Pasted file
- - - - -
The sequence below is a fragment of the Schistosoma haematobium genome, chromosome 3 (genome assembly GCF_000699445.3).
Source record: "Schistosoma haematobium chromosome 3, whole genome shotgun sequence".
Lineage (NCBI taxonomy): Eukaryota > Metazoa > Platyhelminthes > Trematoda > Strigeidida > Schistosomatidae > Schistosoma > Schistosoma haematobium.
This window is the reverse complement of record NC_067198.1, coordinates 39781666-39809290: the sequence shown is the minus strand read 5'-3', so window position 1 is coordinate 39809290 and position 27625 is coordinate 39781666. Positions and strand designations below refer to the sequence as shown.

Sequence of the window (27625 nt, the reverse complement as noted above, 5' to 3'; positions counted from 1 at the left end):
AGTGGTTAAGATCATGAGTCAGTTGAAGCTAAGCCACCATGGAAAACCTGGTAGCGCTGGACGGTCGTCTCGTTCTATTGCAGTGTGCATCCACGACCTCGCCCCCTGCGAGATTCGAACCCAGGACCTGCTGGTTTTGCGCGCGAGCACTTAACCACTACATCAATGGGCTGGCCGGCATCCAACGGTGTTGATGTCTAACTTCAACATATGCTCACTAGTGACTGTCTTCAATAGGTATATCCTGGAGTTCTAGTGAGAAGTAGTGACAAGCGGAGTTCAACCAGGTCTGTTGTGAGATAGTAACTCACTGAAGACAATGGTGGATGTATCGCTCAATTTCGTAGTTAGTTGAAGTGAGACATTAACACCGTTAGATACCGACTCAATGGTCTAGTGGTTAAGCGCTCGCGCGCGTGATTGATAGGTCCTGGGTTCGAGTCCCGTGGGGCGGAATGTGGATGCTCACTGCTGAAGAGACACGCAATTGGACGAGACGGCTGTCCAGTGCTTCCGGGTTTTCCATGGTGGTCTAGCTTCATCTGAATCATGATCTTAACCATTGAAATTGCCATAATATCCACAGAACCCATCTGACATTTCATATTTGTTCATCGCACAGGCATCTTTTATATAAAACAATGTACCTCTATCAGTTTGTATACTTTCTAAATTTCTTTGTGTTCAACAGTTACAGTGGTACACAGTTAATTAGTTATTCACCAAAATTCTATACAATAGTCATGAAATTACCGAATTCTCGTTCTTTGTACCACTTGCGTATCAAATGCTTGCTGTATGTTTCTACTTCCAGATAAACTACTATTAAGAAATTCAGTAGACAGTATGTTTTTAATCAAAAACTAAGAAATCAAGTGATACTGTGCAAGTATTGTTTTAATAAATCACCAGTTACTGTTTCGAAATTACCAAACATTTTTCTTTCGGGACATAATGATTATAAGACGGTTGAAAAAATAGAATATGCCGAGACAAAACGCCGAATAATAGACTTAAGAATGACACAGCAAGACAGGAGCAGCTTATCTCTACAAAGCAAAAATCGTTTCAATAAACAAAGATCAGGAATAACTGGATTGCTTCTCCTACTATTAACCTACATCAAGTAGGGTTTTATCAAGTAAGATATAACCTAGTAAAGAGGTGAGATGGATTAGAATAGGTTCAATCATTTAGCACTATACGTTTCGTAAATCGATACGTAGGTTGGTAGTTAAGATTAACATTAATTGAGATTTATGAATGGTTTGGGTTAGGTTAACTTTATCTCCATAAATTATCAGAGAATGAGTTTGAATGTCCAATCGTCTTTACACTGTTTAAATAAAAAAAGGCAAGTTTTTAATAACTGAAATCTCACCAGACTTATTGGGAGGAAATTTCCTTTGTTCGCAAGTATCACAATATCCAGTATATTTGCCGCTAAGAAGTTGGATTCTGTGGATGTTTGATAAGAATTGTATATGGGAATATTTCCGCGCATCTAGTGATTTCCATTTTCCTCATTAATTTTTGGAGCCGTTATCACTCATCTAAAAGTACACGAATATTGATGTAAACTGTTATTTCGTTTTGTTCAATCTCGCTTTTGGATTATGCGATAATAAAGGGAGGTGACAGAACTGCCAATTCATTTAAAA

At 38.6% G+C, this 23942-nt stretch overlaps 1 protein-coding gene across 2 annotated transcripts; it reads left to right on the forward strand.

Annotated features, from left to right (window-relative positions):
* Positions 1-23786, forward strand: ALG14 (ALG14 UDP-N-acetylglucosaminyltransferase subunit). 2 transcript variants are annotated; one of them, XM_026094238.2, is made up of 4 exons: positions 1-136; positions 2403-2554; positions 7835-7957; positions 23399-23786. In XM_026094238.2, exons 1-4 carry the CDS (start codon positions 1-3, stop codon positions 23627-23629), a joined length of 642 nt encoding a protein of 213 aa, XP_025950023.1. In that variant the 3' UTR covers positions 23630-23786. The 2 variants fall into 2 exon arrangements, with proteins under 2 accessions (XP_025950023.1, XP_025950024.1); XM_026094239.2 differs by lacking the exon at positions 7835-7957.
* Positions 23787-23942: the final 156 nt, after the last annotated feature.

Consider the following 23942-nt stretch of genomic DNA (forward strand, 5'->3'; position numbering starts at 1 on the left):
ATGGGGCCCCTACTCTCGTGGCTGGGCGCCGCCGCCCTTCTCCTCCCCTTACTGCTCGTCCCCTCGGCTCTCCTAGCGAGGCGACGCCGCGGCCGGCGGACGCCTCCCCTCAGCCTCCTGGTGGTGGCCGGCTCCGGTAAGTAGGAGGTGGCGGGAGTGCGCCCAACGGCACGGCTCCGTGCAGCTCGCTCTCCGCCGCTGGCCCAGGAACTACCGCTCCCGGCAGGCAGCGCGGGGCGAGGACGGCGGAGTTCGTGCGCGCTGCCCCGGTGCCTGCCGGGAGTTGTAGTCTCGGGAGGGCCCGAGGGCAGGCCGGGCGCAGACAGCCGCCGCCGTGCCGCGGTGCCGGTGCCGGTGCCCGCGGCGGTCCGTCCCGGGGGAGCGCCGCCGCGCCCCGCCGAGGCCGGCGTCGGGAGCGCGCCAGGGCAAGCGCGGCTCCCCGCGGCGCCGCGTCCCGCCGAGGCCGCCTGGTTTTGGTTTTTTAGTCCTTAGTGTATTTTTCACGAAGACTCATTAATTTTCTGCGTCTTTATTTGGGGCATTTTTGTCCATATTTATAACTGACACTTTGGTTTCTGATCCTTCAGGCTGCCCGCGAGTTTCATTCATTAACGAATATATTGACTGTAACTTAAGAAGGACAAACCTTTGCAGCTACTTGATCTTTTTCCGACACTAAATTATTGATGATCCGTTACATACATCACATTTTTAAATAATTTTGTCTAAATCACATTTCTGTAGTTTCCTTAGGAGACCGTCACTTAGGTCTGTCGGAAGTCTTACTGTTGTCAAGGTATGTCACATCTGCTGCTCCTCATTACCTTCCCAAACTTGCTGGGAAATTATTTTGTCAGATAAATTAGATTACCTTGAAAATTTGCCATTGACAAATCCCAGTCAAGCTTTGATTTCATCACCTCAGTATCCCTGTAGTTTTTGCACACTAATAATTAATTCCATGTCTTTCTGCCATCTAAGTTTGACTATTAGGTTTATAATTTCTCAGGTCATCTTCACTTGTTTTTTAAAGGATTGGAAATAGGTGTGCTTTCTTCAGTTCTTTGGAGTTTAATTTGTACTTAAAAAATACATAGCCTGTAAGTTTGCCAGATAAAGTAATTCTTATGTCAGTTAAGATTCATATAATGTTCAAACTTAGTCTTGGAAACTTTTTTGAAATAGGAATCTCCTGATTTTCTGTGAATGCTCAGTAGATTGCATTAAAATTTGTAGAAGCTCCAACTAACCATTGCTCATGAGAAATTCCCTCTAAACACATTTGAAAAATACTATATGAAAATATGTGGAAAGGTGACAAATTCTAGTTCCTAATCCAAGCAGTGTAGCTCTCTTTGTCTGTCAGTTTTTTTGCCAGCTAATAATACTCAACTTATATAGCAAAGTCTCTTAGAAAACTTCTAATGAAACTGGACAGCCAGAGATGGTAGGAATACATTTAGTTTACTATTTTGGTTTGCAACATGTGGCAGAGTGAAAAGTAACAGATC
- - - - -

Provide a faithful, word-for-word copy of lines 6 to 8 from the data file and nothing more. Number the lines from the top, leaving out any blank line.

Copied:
AGTGGTTAAGATCATGAGTCAGTTGAAGCTAAGCCACCATGGAAAACCTGGTAGCGCTGGACGGTCGTCTCGTTCTATTGCAGTGTGCATCCACGACCTCGCCCCCTGCGAGATTCGAACCCAGGACCTGCTGGTTTTGCGCGCGAGCACTTAACCACTACATCAATGGGCTGGCCGGCATCCAACGGTGTTGATGTCTAACTTCAACATATGCTCACTAGTGACTGTCTTCAATAGGTATATCCTGGAGTTCTAGTGAGAAGTAGTGACAAGCGGAGTTCAACCAGGTCTGTTGTGAGATAGTAACTCACTGAAGACAATGGTGGATGTATCGCTCAATTTCGTAGTTAGTTGAAGTGAGACATTAACACCGTTAGATACCGACTCAATGGTCTAGTGGTTAAGCGCTCGCGCGCGTGATTGATAGGTCCTGGGTTCGAGTCCCGTGGGGCGGAATGTGGATGCTCACTGCTGAAGAGACACGCAATTGGACGAGACGGCTGTCCAGTGCTTCCGGGTTTTCCATGGTGGTCTAGCTTCATCTGAATCATGATCTTAACCATTGAAATTGCCATAATATCCACAGAACCCATCTGACATTTCATATTTGTTCATCGCACAGGCATCTTTTATATAAAACAATGTACCTCTATCAGTTTGTATACTTTCTAAATTTCTTTGTGTTCAACAGTTACAGTGGTACACAGTTAATTAGTTATTCACCAAAATTCTATACAATAGTCATGAAATTACCGAATTCTCGTTCTTTGTACCACTTGCGTATCAAATGCTTGCTGTATGTTTCTACTTCCAGATAAACTACTATTAAGAAATTCAGTAGACAGTATGTTTTTAATCAAAAACTAAGAAATCAAGTGATACTGTGCAAGTATTGTTTTAATAAATCACCAGTTACTGTTTCGAAATTACCAAACATTTTTCTTTCGGGACATAATGATTATAAGACGGTTGAAAAAATAGAATATGCCGAGACAAAACGCCGAATAATAGACTTAAGAATGACACAGCAAGACAGGAGCAGCTTATCTCTACAAAGCAAAAATCGTTTCAATAAACAAAGATCAGGAATAACTGGATTGCTTCTCCTACTATTAACCTACATCAAGTAGGGTTTTATCAAGTAAGATATAACCTAGTAAAGAGGTGAGATGGATTAGAATAGGTTCAATCATTTAGCACTATACGTTTCGTAAATCGATACGTAGGTTGGTAGTTAAGATTAACATTAATTGAGATTTATGAATGGTTTGGGTTAGGTTAACTTTATCTCCATAAATTATCAGAGAATGAGTTTGAATGTCCAATCGTCTTTACACTGTTTAAATAAAAAAAGGCAAGTTTTTAATAACTGAAATCTCACCAGACTTATTGGGAGGAAATTTCCTTTGTTCGCAAGTATCACAATATCCAGTATATTTGCCGCTAAGAAGTTGGATTCTGTGGATGTTTGATAAGAATTGTATATGGGAATATTTCCGCGCATCTAGTGATTTCCATTTTCCTCATTAATTTTTGGAGCCGTTATCACTCATCTAAAAGTACACGAATATTGATGTAAACTGTTATTTCGTTTTGTTCAATCTCGCTTTTGGATTATGCGATAATAAAGGGAGGTGACAGAACTGCCAATTCATTTAAAA

At 38.6% G+C, this 23942-nt stretch overlaps 1 protein-coding gene across 2 annotated transcripts; it reads left to right on the forward strand.

Annotated features, from left to right (window-relative positions):